By Ayako Hirayama / Japan News Staff Writer Every part of his body — even his fingertips — is filled with energy and emotion. This fire within allows flamenco dancer Siroco to express himself in many ways.
His facial expression constantly changes from serious to cheerful. Sweat drips down his face, but that doesn’t stop him from pushing himself relentlessly to the vibrant music, accompanied by his and the singers’ and musicians’ rhythmic hand-clapping and foot-stamping. As these interactions intensify, viewers are caught up in the excitement and forget to breathe.
The 37-year-old Japanese dancer, whose real name is Hiroto Kuroda, has striven for what he calls “the greatest opportunity of my life.”
Siroco is scheduled to perform in November as a lead dancer at major domestic venues, including the Tokyo International Forum, with Juan de Juan, one of Spain’s top flamenco dancers, as well as leading musicians in the genre.
“My name is in the program’s headline. The world’s top flamenco artists are coming to perform and many people will see us perform. That means a lot,” Siroco said in a recent interview. “I think the time is ripe for me as a flamenco dancer. If I don’t give my all, I will regret it.”
Siroco has pursued something intangible through flamenco. He said prominent performers of flamenco, which was designated by UNESCO as an intangible world heritage in 2010, are capable of showing not just technique but also sensibility, sensuality, grace, strength and insight, to convey states of mind that words cannot capture.
“The attraction of flamenco is that it is endless, always giving me a path ahead,” he said. “It’s not always fun to pursue, but flamenco has magical power. I feel it possesses me when I’m dancing.”
Siroco stressed that flamenco dancers perform passionately, but they have to remain calm inside. “Flamenco is logical. There are reasons why talented people can get good at it,” he said. “Dancing flamenco greatly empowers me, giving me confidence to live.”
Born in Kyoto, Siroco’s first passion was street dancing when he was a junior high school student. At the age of 19, he was blown away by flamenco when he saw a performance by Joaquin Cortes in the 1995 documentary film “Flamenco.” That prompted him to travel to flamenco’s heartland, Spain, despite not speaking any Spanish.
Siroco soon encountered a series of setbacks. He first took lessons at schools and later with acclaimed figures, including Farruquito and Juan de Juan. For about a decade, he went back and forth between Japan and Spain. No matter how much he practiced though, he did not see himself grow as a credible flamenco dancer, which fueled his frustration.
“At first, I had groundless confidence that I was good and could become successful. But I soon realized that I couldn’t make it work out,” Siroco recalled. “No one accepted me. There are so many great dancers over there.”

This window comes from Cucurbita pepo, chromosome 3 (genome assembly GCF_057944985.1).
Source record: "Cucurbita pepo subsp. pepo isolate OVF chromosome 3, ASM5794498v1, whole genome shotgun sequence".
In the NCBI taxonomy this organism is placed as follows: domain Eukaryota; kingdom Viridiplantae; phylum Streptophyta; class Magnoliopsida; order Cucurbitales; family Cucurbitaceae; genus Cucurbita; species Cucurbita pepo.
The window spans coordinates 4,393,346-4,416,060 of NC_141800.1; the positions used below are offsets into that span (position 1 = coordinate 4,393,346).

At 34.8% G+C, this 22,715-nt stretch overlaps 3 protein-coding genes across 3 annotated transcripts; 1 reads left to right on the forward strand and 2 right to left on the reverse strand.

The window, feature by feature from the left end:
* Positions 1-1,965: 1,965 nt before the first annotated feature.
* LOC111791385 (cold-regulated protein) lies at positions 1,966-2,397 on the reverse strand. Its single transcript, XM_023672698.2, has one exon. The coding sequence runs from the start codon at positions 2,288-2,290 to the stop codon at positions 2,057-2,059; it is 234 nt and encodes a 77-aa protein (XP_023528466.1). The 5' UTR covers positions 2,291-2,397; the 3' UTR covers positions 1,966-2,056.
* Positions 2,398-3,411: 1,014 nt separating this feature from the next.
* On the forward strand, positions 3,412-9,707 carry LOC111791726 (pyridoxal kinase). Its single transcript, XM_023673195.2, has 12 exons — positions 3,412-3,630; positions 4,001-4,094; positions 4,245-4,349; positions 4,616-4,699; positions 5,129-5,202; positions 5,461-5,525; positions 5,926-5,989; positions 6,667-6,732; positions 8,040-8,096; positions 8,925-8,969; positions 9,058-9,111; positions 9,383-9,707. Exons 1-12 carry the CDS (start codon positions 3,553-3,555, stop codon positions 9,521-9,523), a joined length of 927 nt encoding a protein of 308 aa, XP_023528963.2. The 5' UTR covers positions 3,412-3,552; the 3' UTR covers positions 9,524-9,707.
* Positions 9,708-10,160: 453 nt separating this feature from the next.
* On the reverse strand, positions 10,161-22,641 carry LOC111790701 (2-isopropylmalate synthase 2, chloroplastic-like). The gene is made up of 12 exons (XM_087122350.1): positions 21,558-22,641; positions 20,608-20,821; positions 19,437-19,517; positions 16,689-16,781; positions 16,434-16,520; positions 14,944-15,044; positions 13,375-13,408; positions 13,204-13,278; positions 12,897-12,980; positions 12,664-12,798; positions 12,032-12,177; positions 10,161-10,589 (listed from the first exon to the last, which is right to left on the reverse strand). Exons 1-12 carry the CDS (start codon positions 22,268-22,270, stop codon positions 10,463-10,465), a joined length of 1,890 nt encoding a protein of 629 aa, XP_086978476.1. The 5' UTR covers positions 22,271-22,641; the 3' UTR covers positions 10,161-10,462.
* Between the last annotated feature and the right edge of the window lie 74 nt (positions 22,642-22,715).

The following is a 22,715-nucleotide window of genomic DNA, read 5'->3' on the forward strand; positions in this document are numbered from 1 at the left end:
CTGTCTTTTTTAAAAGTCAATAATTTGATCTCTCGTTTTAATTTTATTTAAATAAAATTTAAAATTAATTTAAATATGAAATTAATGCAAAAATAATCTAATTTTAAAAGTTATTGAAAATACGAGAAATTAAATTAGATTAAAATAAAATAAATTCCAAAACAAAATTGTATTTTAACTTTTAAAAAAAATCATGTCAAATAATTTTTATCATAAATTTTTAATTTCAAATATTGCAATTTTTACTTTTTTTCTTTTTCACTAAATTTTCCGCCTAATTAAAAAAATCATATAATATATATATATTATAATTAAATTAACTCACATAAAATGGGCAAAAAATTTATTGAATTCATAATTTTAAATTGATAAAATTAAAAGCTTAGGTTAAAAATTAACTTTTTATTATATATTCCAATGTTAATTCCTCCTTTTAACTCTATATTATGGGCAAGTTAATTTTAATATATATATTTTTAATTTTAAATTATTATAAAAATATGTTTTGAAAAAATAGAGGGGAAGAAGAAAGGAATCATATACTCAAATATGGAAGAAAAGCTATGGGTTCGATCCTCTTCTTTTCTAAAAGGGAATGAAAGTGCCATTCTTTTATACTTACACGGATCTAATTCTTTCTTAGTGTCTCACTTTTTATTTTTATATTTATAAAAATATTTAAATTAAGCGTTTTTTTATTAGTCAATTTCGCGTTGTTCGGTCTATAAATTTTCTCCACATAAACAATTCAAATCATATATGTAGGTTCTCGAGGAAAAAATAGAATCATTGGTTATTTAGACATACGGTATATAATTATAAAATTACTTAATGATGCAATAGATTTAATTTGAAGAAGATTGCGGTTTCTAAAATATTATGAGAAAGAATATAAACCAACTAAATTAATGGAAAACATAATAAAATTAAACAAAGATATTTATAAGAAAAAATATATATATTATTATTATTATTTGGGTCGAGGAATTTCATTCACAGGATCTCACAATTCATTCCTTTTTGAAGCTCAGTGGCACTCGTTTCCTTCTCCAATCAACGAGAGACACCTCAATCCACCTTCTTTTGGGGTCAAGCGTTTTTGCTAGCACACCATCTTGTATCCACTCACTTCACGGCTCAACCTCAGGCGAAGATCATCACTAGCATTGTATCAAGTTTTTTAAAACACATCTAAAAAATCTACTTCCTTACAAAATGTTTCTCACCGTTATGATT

Also, Siroco’s life in Spain was like a survival game. He lived in a cave in the Sacromonte area of Granada to save money. He even had to make a fire to cook. “I don’t think I could do the same thing now,” he laughed, speaking with a Kansai accent. Spanish people even found it difficult to pronounce his name, “Hiroto,” calling him “Iroto” instead. So his teacher gave him a nickname, “Siroco,” meaning “hot wind” in Spanish, which became his stage name.
In Japan’s flamenco scene, Siroco gradually gained recognition by winning competitions and receiving awards, but he wasn’t satisfied and aimed higher. In 2017, he eventually achieved fame by becoming the first Japanese man to win the prestigious “Aniya la Gitana de Ronda” competition in Spain.
Siroco said Japanese dancers tend to hit the “wall” in terms of rhythms and expressiveness, compared to Spanish counterparts who grew up dancing flamenco since childhood. But “being Japanese” worked to his advantage in Spain. “Japanese male flamenco dancers were rare at that time. So I drew attention there,” he said.
In Japan, a flamenco boom hit its peak in the 1990s, and currently there are between 30,000 and 50,000 people learning flamenco, according to the Paseo monthly flamenco magazine. The flamenco world here is dominated by women, who are thought to account for about 90 percent.
Jun Tashiro, secretary general of the Asociacion Nipona de Flamenco, a leading Japanese flamenco association, said that this ratio indicates the difficulty for men in making a living as flamenco dancers. Tashiro hailed Siroco for his efforts in broadening flamenco’s horizons and reaching out to new audiences. “Siroco is not only eager to pursue flamenco but also to seek ways to collaborate with people in other genres, such as actresses and tango dancers,” Tashiro said. “That has set him apart from other flamenco dancers in Japan.”
Siroco’s life has been filled with flamenco for years, and his profile has also been raised as a teacher. With his wife, Yukiko Okuno, who is also a flamenco dancer, he currently teaches more than 200 students at studios in Osaka and Kyoto. At times, he teaches about 10 hours a day. But Siroco said the more he becomes involved in flamenco, the less he knows how to approach it.
“I want to perform on stage. I also want to study flamenco. I want to teach it, too ... I have to find where I can shine,” he said. “And I’ve come to think my commitment to flamenco can pay off by performing on stage.”
The November program will feature a piece that Juan de Juan composed when Siroco visited his house five years ago. The program’s centerpiece is the duo’s improvisation. Siroco admires Juan de Juan, whom he described as akin to a family member and best friend, not just for his dancing but for his charisma, attitude and humanity.
“I can improve simply by being with him,” Siroco said. “I want to come away from the November program with a sense of growth.”